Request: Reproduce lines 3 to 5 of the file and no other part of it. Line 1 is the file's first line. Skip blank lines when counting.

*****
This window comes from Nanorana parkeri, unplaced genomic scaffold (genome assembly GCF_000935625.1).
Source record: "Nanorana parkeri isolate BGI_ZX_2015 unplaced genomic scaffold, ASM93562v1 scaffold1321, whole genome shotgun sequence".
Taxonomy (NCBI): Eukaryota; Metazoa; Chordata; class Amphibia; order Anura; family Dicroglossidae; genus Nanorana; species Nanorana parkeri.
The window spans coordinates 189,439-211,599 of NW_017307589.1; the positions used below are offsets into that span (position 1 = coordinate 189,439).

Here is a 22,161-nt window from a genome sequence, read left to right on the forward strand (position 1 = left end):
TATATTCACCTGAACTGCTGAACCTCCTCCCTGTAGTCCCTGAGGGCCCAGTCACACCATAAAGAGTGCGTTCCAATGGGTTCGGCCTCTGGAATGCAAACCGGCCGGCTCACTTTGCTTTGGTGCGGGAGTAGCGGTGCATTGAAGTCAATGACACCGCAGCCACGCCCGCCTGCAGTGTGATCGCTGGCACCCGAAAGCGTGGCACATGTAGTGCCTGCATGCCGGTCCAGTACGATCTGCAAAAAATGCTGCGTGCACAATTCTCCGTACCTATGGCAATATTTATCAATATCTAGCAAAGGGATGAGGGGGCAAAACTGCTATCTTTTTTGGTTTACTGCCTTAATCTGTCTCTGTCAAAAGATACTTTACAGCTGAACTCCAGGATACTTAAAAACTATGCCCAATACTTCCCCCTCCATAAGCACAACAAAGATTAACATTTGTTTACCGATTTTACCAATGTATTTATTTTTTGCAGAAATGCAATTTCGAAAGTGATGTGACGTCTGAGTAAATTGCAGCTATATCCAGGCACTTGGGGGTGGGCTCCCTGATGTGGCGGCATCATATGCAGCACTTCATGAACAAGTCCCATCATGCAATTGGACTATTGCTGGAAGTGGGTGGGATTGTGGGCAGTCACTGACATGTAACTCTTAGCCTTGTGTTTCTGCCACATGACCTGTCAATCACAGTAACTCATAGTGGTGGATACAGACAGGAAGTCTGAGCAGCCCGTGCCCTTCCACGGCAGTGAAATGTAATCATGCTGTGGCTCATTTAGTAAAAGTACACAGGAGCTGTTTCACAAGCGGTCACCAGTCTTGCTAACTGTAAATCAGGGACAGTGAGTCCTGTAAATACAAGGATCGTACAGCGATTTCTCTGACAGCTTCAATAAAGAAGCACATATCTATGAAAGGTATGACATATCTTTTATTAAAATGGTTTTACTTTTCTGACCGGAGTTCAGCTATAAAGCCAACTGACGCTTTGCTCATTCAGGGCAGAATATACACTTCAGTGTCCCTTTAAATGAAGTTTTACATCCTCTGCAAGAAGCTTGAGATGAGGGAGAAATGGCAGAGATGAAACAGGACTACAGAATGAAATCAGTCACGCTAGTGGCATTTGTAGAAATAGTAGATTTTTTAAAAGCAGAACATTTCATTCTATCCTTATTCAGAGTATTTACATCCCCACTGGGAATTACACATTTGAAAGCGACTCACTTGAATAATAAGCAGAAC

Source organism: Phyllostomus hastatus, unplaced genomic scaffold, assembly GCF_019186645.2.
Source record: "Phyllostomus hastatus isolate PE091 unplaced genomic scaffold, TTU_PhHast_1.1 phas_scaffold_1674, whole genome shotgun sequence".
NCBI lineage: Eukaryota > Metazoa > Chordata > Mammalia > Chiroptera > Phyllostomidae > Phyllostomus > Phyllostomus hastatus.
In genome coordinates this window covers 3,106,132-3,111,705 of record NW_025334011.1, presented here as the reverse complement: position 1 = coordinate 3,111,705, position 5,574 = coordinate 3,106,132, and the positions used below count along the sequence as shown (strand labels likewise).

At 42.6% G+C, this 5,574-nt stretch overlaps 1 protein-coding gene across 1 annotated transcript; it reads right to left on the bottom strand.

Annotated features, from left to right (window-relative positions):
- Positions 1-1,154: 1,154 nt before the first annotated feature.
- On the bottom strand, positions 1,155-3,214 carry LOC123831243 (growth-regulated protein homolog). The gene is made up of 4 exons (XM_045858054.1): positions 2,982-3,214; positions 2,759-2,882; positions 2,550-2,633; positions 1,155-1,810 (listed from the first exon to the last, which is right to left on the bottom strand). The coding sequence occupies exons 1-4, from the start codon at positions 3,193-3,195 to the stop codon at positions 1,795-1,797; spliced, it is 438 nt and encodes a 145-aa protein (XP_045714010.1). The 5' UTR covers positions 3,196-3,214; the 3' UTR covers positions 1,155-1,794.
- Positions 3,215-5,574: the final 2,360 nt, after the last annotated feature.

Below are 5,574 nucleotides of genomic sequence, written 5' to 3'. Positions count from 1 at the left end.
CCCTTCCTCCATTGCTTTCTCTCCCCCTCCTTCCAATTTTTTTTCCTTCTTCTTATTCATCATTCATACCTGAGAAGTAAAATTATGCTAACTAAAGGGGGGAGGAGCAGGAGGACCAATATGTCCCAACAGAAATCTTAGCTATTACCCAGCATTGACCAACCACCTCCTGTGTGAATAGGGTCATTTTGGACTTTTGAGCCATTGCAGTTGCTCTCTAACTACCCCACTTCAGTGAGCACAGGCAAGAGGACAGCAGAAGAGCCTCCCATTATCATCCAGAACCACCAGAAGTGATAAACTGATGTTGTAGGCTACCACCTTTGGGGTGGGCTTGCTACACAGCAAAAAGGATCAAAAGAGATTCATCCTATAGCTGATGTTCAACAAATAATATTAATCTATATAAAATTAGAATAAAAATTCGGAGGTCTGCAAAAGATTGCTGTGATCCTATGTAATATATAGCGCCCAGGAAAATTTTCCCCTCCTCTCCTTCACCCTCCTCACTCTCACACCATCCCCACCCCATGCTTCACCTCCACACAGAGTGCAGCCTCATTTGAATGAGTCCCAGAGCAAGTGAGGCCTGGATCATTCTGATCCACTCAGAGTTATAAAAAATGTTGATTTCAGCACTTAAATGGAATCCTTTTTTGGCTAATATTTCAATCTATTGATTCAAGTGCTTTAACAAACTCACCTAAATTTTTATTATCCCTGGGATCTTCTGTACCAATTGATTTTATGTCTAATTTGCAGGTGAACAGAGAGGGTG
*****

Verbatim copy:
Taxonomy (NCBI): Eukaryota; Metazoa; Chordata; class Amphibia; order Anura; family Dicroglossidae; genus Nanorana; species Nanorana parkeri.
The window spans coordinates 189,439-211,599 of NW_017307589.1; the positions used below are offsets into that span (position 1 = coordinate 189,439).

Here is a 22,161-nt window from a genome sequence, read left to right on the forward strand (position 1 = left end):